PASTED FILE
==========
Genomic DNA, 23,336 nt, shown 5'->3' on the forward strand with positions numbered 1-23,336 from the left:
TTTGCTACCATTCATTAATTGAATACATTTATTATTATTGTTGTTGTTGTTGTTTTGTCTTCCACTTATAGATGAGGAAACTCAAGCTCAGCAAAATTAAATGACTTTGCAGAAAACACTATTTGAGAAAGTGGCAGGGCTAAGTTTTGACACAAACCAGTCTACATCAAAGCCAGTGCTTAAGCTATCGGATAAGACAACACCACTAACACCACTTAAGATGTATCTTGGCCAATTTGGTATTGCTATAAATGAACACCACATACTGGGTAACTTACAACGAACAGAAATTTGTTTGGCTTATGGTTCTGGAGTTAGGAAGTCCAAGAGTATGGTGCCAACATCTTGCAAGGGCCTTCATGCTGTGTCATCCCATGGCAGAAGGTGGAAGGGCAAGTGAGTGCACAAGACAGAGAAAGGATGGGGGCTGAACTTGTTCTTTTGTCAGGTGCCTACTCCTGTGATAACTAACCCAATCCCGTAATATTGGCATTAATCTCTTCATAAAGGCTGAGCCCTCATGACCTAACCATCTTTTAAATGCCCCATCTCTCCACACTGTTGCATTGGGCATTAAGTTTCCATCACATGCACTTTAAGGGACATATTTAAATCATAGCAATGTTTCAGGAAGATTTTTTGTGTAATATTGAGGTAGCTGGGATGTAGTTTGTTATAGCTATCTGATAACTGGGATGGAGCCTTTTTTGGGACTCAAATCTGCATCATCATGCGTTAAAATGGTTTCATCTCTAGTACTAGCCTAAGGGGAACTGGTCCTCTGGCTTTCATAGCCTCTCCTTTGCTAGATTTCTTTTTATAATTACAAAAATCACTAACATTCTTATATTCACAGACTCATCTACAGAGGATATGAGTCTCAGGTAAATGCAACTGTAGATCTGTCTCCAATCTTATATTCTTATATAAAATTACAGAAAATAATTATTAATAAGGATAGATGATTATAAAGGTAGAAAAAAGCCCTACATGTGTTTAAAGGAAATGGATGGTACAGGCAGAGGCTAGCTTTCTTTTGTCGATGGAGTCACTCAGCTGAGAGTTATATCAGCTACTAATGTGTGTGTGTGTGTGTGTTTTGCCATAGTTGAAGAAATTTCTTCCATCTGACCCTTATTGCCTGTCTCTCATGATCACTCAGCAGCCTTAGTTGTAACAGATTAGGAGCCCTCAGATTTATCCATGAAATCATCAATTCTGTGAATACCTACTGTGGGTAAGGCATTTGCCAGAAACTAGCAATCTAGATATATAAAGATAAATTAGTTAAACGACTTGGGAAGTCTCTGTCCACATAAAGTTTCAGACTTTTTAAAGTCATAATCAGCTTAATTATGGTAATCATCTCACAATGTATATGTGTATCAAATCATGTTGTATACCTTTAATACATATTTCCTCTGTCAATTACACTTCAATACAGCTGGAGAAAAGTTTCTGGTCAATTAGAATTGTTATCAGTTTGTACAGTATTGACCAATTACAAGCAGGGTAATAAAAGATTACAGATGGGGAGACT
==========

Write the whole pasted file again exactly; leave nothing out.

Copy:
Genomic DNA, 23,336 nt, shown 5'->3' on the forward strand with positions numbered 1-23,336 from the left:
TTTGCTACCATTCATTAATTGAATACATTTATTATTATTGTTGTTGTTGTTGTTTTGTCTTCCACTTATAGATGAGGAAACTCAAGCTCAGCAAAATTAAATGACTTTGCAGAAAACACTATTTGAGAAAGTGGCAGGGCTAAGTTTTGACACAAACCAGTCTACATCAAAGCCAGTGCTTAAGCTATCGGATAAGACAACACCACTAACACCACTTAAGATGTATCTTGGCCAATTTGGTATTGCTATAAATGAACACCACATACTGGGTAACTTACAACGAACAGAAATTTGTTTGGCTTATGGTTCTGGAGTTAGGAAGTCCAAGAGTATGGTGCCAACATCTTGCAAGGGCCTTCATGCTGTGTCATCCCATGGCAGAAGGTGGAAGGGCAAGTGAGTGCACAAGACAGAGAAAGGATGGGGGCTGAACTTGTTCTTTTGTCAGGTGCCTACTCCTGTGATAACTAACCCAATCCCGTAATATTGGCATTAATCTCTTCATAAAGGCTGAGCCCTCATGACCTAACCATCTTTTAAATGCCCCATCTCTCCACACTGTTGCATTGGGCATTAAGTTTCCATCACATGCACTTTAAGGGACATATTTAAATCATAGCAATGTTTCAGGAAGATTTTTTGTGTAATATTGAGGTAGCTGGGATGTAGTTTGTTATAGCTATCTGATAACTGGGATGGAGCCTTTTTTGGGACTCAAATCTGCATCATCATGCGTTAAAATGGTTTCATCTCTAGTACTAGCCTAAGGGGAACTGGTCCTCTGGCTTTCATAGCCTCTCCTTTGCTAGATTTCTTTTTATAATTACAAAAATCACTAACATTCTTATATTCACAGACTCATCTACAGAGGATATGAGTCTCAGGTAAATGCAACTGTAGATCTGTCTCCAATCTTATATTCTTATATAAAATTACAGAAAATAATTATTAATAAGGATAGATGATTATAAAGGTAGAAAAAAGCCCTACATGTGTTTAAAGGAAATGGATGGTACAGGCAGAGGCTAGCTTTCTTTTGTCGATGGAGTCACTCAGCTGAGAGTTATATCAGCTACTAATGTGTGTGTGTGTGTGTGTTTTGCCATAGTTGAAGAAATTTCTTCCATCTGACCCTTATTGCCTGTCTCTCATGATCACTCAGCAGCCTTAGTTGTAACAGATTAGGAGCCCTCAGATTTATCCATGAAATCATCAATTCTGTGAATACCTACTGTGGGTAAGGCATTTGCCAGAAACTAGCAATCTAGATATATAAAGATAAATTAGTTAAACGACTTGGGAAGTCTCTGTCCACATAAAGTTTCAGACTTTTTAAAGTCATAATCAGCTTAATTATGGTAATCATCTCACAATGTATATGTGTATCAAATCATGTTGTATACCTTTAATACATATTTCCTCTGTCAATTACACTTCAATACAGCTGGAGAAAAGTTTCTGGTCAATTAGAATTGTTATCAGTTTGTACAGTATTGACCAATTACAAGCAGGGTAATAAAAGATTACAGATGGGGAGACT